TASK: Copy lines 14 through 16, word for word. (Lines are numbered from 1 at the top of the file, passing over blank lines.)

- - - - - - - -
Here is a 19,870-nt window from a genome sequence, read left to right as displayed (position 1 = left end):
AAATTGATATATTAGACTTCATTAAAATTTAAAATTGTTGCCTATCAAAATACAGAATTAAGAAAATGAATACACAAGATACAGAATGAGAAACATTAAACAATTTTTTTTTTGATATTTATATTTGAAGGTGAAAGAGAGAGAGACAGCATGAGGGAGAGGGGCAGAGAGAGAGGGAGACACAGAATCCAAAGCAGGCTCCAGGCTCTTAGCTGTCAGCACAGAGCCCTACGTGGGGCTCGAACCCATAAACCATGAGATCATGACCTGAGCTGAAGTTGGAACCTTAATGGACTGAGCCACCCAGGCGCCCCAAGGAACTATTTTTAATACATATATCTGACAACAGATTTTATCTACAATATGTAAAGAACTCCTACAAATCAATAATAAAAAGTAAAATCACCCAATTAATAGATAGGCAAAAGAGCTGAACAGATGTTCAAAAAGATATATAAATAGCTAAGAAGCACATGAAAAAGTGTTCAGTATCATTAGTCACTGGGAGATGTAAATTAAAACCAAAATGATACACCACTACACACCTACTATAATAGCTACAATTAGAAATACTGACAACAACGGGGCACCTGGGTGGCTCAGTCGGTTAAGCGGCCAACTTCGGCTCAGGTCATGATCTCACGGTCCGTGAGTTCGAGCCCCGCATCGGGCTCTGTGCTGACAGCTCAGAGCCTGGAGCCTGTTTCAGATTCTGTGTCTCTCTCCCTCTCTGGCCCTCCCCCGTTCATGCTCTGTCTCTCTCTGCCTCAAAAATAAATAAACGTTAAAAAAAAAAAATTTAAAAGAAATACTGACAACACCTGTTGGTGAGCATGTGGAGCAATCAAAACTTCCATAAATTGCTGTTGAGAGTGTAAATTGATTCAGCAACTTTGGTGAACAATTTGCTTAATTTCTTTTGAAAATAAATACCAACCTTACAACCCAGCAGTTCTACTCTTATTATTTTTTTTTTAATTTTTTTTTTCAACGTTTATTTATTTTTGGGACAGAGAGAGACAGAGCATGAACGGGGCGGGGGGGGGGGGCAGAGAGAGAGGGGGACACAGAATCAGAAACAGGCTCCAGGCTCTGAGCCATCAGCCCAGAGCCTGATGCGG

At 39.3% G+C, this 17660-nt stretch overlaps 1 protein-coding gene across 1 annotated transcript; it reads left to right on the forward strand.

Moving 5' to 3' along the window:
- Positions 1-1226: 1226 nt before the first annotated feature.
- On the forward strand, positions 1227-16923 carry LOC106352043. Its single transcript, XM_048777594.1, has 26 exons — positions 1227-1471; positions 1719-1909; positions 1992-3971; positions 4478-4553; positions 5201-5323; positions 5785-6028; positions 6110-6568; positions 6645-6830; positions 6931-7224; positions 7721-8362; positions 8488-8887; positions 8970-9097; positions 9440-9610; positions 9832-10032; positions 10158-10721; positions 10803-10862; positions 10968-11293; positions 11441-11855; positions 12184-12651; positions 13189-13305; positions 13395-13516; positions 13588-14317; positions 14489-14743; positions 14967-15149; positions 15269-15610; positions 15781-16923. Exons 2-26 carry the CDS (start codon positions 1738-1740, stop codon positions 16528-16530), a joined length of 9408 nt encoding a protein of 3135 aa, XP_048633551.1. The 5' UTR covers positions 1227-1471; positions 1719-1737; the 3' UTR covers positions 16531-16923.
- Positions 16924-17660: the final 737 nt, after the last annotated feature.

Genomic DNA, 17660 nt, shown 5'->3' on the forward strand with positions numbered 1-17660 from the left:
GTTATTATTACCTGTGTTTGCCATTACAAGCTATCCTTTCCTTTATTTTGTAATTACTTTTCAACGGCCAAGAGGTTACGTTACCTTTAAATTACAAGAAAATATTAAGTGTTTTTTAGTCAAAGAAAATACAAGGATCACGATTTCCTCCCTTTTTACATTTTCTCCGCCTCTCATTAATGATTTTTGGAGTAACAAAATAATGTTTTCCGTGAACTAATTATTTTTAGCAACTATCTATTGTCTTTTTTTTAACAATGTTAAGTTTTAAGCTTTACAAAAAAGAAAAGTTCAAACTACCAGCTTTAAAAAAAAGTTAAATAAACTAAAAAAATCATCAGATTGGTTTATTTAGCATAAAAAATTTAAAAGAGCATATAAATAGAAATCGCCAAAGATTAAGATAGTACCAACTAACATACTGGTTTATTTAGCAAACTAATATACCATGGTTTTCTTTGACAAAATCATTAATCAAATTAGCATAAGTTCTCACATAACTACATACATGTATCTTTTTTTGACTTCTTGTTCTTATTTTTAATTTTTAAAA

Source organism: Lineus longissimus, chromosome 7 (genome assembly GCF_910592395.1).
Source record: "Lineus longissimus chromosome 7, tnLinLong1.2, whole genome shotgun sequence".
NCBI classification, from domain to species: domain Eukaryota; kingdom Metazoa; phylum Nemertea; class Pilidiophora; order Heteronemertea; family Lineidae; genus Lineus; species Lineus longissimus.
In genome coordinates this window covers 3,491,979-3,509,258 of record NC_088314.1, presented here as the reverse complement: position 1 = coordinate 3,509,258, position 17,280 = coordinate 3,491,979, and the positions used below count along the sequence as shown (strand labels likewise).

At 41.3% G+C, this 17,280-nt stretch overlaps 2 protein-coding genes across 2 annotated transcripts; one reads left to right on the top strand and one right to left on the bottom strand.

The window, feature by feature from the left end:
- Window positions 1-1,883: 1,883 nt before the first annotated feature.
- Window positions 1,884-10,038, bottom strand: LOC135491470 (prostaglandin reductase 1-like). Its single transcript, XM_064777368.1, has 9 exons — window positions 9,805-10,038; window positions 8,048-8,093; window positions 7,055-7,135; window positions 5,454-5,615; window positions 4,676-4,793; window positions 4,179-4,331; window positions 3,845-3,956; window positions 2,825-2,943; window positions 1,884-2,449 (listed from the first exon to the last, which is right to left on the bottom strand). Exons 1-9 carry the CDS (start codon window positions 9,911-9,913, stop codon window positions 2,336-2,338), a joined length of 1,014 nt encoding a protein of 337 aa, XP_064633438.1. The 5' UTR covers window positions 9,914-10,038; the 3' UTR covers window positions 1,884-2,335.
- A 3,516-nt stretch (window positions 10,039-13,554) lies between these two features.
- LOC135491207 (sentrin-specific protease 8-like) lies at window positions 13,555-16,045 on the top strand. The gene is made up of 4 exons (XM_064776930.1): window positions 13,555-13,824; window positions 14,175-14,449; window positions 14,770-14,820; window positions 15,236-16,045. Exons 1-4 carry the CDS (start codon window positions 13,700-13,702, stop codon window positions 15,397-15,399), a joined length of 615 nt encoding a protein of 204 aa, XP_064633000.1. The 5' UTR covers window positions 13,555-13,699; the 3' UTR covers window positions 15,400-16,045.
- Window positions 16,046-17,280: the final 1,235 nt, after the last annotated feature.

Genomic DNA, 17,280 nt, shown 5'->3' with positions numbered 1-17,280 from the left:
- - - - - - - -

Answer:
At 41.3% G+C, this 17,280-nt stretch overlaps 2 protein-coding genes across 2 annotated transcripts; one reads left to right on the top strand and one right to left on the bottom strand.

The window, feature by feature from the left end:
- Window positions 1-1,883: 1,883 nt before the first annotated feature.